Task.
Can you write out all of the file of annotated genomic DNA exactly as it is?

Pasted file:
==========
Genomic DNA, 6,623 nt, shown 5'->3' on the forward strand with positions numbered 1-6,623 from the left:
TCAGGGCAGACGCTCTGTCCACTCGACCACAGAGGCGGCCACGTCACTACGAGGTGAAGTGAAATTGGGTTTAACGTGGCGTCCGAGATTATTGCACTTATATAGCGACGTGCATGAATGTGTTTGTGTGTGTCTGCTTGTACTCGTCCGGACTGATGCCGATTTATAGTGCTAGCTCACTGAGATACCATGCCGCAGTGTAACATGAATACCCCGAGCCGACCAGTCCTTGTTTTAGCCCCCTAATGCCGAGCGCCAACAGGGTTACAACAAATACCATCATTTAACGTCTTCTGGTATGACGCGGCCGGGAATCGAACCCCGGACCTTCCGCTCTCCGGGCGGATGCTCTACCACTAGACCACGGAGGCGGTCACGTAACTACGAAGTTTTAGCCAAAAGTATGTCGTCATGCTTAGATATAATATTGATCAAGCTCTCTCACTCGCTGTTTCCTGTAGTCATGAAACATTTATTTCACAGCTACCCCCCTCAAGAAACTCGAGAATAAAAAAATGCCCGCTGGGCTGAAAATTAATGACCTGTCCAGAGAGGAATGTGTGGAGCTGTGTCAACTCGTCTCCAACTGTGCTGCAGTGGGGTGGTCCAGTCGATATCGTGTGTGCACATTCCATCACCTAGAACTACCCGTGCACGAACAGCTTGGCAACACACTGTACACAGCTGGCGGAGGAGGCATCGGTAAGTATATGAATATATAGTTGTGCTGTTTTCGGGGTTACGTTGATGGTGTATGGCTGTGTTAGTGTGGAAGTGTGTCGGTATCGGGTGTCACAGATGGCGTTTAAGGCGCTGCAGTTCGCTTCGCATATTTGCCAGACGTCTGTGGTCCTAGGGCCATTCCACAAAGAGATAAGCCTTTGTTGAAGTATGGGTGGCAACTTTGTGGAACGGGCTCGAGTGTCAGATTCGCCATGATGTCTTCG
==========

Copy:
Genomic DNA, 6,623 nt, shown 5'->3' on the forward strand with positions numbered 1-6,623 from the left:
TCAGGGCAGACGCTCTGTCCACTCGACCACAGAGGCGGCCACGTCACTACGAGGTGAAGTGAAATTGGGTTTAACGTGGCGTCCGAGATTATTGCACTTATATAGCGACGTGCATGAATGTGTTTGTGTGTGTCTGCTTGTACTCGTCCGGACTGATGCCGATTTATAGTGCTAGCTCACTGAGATACCATGCCGCAGTGTAACATGAATACCCCGAGCCGACCAGTCCTTGTTTTAGCCCCCTAATGCCGAGCGCCAACAGGGTTACAACAAATACCATCATTTAACGTCTTCTGGTATGACGCGGCCGGGAATCGAACCCCGGACCTTCCGCTCTCCGGGCGGATGCTCTACCACTAGACCACGGAGGCGGTCACGTAACTACGAAGTTTTAGCCAAAAGTATGTCGTCATGCTTAGATATAATATTGATCAAGCTCTCTCACTCGCTGTTTCCTGTAGTCATGAAACATTTATTTCACAGCTACCCCCCTCAAGAAACTCGAGAATAAAAAAATGCCCGCTGGGCTGAAAATTAATGACCTGTCCAGAGAGGAATGTGTGGAGCTGTGTCAACTCGTCTCCAACTGTGCTGCAGTGGGGTGGTCCAGTCGATATCGTGTGTGCACATTCCATCACCTAGAACTACCCGTGCACGAACAGCTTGGCAACACACTGTACACAGCTGGCGGAGGAGGCATCGGTAAGTATATGAATATATAGTTGTGCTGTTTTCGGGGTTACGTTGATGGTGTATGGCTGTGTTAGTGTGGAAGTGTGTCGGTATCGGGTGTCACAGATGGCGTTTAAGGCGCTGCAGTTCGCTTCGCATATTTGCCAGACGTCTGTGGTCCTAGGGCCATTCCACAAAGAGATAAGCCTTTGTTGAAGTATGGGTGGCAACTTTGTGGAACGGGCTCGAGTGTCAGATTCGCCATGATGTCTTCG